Rupees in the Dollar Zone
“Rupees in the Dollar Zone” is the title of my PhD thesis (2016, also forthcoming as a book) and the result of a DFG-funded research project originally called “Market, Community and Money in India.”
The study is based on ethnographic fieldwork in the famous South Indian Nilgiri-hills and among the people of the Badagas community.
The so called “Dollar Zone” is one of the centres of the bought-leaf tea industry which became characteristic for the Nilgiri hills during the second half of the 20th century.
Badagas belong to the indigenous population of the hills. They are the dominant cultivators of the “money-bush” as they used to call the tea plant until recently. The project started with investigating the trade-cum-credit networks among small growers, leaf-agents, factory owners, auction brokers and global traders, as well as the effects of a severe tea price crisis since 1999. However, it soon ended up with far deeper investigations into:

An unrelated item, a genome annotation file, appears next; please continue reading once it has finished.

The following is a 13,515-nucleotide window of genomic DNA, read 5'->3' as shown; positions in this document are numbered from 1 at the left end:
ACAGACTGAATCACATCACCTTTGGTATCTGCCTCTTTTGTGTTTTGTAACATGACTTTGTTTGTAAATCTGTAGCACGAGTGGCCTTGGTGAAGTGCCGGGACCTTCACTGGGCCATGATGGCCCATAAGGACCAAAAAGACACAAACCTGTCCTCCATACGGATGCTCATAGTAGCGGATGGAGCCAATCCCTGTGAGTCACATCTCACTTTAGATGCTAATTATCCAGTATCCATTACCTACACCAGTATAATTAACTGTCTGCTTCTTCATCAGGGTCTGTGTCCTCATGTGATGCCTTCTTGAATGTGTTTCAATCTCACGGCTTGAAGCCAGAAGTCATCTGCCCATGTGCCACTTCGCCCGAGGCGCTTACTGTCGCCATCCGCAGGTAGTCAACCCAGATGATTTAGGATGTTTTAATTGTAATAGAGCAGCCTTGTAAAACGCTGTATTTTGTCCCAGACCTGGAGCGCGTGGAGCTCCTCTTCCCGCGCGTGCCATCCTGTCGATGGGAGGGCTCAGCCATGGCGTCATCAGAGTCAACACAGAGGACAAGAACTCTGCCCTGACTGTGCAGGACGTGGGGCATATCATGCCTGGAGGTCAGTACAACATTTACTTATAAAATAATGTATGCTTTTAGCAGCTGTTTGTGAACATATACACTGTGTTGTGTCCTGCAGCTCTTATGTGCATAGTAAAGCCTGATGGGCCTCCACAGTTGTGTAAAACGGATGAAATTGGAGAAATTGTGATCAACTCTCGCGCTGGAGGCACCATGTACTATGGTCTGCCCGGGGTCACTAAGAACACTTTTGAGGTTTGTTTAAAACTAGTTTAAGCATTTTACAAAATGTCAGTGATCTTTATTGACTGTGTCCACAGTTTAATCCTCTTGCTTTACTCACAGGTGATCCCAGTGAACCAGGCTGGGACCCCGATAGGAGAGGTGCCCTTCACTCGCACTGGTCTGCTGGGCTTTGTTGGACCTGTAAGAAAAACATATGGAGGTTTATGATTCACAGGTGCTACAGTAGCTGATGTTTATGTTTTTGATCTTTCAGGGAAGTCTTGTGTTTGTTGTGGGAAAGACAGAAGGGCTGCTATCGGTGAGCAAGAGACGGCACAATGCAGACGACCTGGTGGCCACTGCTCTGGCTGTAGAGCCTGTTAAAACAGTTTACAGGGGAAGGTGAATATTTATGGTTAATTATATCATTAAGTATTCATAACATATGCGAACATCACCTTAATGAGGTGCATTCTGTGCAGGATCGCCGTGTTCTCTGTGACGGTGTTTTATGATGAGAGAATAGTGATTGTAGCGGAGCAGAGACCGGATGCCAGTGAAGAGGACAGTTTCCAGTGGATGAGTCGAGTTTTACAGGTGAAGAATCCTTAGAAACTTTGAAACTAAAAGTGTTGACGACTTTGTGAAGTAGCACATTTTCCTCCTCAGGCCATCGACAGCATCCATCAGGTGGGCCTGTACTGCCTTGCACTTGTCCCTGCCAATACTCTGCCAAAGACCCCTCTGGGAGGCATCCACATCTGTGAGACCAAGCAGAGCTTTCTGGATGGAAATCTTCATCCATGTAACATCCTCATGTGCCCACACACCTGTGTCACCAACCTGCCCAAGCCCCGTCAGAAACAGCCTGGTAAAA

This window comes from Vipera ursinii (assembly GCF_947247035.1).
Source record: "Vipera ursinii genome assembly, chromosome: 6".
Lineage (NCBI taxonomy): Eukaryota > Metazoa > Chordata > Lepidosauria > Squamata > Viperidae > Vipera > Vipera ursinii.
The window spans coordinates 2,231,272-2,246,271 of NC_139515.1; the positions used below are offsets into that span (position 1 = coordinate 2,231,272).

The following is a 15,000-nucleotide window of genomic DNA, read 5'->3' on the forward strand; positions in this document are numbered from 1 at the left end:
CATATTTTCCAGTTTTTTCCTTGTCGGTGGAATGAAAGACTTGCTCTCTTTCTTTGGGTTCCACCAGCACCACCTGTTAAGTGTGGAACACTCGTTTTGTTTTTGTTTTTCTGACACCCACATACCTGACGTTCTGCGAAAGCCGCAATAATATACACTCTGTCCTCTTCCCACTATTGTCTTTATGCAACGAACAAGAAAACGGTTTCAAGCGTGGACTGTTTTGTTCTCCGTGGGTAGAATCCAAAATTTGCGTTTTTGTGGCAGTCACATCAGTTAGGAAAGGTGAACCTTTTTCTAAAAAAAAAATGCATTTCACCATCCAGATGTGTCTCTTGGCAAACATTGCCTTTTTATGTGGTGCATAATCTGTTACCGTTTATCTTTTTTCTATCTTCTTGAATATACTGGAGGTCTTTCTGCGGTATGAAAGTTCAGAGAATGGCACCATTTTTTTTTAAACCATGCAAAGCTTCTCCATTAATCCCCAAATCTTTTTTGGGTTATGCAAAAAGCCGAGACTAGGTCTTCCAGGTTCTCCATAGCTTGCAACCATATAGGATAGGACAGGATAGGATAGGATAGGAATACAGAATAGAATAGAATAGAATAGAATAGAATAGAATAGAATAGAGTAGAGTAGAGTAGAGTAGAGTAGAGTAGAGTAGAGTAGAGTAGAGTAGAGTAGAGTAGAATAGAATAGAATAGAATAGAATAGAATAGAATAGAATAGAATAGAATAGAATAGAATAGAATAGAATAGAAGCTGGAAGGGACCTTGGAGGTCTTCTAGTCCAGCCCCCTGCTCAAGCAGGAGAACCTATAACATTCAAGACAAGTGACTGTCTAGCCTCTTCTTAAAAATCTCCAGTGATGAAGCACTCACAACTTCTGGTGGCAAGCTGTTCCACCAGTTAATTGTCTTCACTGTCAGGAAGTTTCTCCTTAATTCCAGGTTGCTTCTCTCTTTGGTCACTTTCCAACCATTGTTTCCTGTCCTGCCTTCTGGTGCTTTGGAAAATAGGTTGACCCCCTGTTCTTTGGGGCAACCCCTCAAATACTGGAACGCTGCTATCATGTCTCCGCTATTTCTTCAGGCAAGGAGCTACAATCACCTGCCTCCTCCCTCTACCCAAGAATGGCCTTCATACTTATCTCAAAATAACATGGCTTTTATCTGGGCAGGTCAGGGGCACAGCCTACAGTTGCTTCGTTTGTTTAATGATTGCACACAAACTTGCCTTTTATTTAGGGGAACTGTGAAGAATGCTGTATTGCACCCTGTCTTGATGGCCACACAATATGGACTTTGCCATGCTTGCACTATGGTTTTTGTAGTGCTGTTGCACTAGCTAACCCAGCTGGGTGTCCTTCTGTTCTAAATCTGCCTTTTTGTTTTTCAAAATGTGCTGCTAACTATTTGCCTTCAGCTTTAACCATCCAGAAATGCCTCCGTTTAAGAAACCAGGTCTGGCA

- the local history of monetization
- the role of money and credit with regard to social, ritual, economic and territorial integration.
- the creative tension between market and community, closeness and distance.
- the multiplicity, efficiency, meaning and complementarity of local financial instruments (formal, informal and semi-formal)
- the social values of debt and interest.
- the symbolism of payment and the social aesthetics of transaction
… and so much more!
Special thanks to
Prof. Dr. Frank Heidemann (LMU)
Prof. Ananta K. Giri (MIDS)
German Academic Exchange Service (DAAD)
Department of Social and Cultural Anthropology, LMU, Munich
and most important: The people under the umbrella of the great Badaga-community. Thanks for your gava!